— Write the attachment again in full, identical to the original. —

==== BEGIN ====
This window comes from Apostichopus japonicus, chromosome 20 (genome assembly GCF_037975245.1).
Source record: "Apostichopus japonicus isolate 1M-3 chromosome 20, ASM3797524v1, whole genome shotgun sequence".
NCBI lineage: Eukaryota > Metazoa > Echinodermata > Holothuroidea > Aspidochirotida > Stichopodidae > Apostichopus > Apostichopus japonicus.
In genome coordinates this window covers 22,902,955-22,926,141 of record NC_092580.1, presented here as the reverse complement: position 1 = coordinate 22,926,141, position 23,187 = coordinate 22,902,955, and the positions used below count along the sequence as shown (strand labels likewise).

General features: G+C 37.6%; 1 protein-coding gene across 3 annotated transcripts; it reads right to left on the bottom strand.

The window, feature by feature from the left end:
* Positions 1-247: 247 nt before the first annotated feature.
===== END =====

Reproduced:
This window comes from Apostichopus japonicus, chromosome 20 (genome assembly GCF_037975245.1).
Source record: "Apostichopus japonicus isolate 1M-3 chromosome 20, ASM3797524v1, whole genome shotgun sequence".
NCBI lineage: Eukaryota > Metazoa > Echinodermata > Holothuroidea > Aspidochirotida > Stichopodidae > Apostichopus > Apostichopus japonicus.
In genome coordinates this window covers 22,902,955-22,926,141 of record NC_092580.1, presented here as the reverse complement: position 1 = coordinate 22,926,141, position 23,187 = coordinate 22,902,955, and the positions used below count along the sequence as shown (strand labels likewise).

General features: G+C 37.6%; 1 protein-coding gene across 3 annotated transcripts; it reads right to left on the bottom strand.

The window, feature by feature from the left end:
* Positions 1-247: 247 nt before the first annotated feature.